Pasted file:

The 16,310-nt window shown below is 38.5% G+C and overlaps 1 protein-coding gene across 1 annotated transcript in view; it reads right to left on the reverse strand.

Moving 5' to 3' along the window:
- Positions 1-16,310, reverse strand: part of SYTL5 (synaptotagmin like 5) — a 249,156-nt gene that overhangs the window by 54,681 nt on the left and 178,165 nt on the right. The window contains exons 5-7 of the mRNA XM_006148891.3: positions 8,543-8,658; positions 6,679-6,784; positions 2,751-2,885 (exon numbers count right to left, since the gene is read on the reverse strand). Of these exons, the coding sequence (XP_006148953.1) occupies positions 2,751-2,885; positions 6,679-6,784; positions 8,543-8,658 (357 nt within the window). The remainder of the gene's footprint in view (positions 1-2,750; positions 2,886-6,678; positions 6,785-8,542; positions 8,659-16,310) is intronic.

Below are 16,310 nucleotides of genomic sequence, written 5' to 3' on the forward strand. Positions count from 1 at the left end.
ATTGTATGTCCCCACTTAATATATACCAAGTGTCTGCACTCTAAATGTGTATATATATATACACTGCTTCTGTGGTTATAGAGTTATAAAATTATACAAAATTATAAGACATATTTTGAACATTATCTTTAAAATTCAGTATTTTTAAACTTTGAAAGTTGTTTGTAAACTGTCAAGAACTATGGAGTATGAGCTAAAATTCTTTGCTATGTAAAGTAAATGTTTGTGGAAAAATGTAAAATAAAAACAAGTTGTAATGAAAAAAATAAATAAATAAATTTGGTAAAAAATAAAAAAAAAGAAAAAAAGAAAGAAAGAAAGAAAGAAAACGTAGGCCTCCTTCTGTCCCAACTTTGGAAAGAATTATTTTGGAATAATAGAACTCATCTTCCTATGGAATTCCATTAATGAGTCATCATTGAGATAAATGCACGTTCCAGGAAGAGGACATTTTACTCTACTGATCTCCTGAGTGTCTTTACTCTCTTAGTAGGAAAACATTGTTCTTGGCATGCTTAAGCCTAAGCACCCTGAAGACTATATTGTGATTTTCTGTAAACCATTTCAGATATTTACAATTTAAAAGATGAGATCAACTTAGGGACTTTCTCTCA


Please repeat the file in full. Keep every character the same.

The 16,310-nt window shown below is 38.5% G+C and overlaps 1 protein-coding gene across 1 annotated transcript in view; it reads right to left on the reverse strand.

Moving 5' to 3' along the window:
- Positions 1-16,310, reverse strand: part of SYTL5 (synaptotagmin like 5) — a 249,156-nt gene that overhangs the window by 54,681 nt on the left and 178,165 nt on the right. The window contains exons 5-7 of the mRNA XM_006148891.3: positions 8,543-8,658; positions 6,679-6,784; positions 2,751-2,885 (exon numbers count right to left, since the gene is read on the reverse strand). Of these exons, the coding sequence (XP_006148953.1) occupies positions 2,751-2,885; positions 6,679-6,784; positions 8,543-8,658 (357 nt within the window). The remainder of the gene's footprint in view (positions 1-2,750; positions 2,886-6,678; positions 6,785-8,542; positions 8,659-16,310) is intronic.

Below are 16,310 nucleotides of genomic sequence, written 5' to 3' on the forward strand. Positions count from 1 at the left end.
ATTGTATGTCCCCACTTAATATATACCAAGTGTCTGCACTCTAAATGTGTATATATATATACACTGCTTCTGTGGTTATAGAGTTATAAAATTATACAAAATTATAAGACATATTTTGAACATTATCTTTAAAATTCAGTATTTTTAAACTTTGAAAGTTGTTTGTAAACTGTCAAGAACTATGGAGTATGAGCTAAAATTCTTTGCTATGTAAAGTAAATGTTTGTGGAAAAATGTAAAATAAAAACAAGTTGTAATGAAAAAAATAAATAAATAAATTTGGTAAAAAATAAAAAAAAAGAAAAAAAGAAAGAAAGAAAGAAAGAAAACGTAGGCCTCCTTCTGTCCCAACTTTGGAAAGAATTATTTTGGAATAATAGAACTCATCTTCCTATGGAATTCCATTAATGAGTCATCATTGAGATAAATGCACGTTCCAGGAAGAGGACATTTTACTCTACTGATCTCCTGAGTGTCTTTACTCTCTTAGTAGGAAAACATTGTTCTTGGCATGCTTAAGCCTAAGCACCCTGAAGACTATATTGTGATTTTCTGTAAACCATTTCAGATATTTACAATTTAAAAGATGAGATCAACTTAGGGACTTTCTCTCA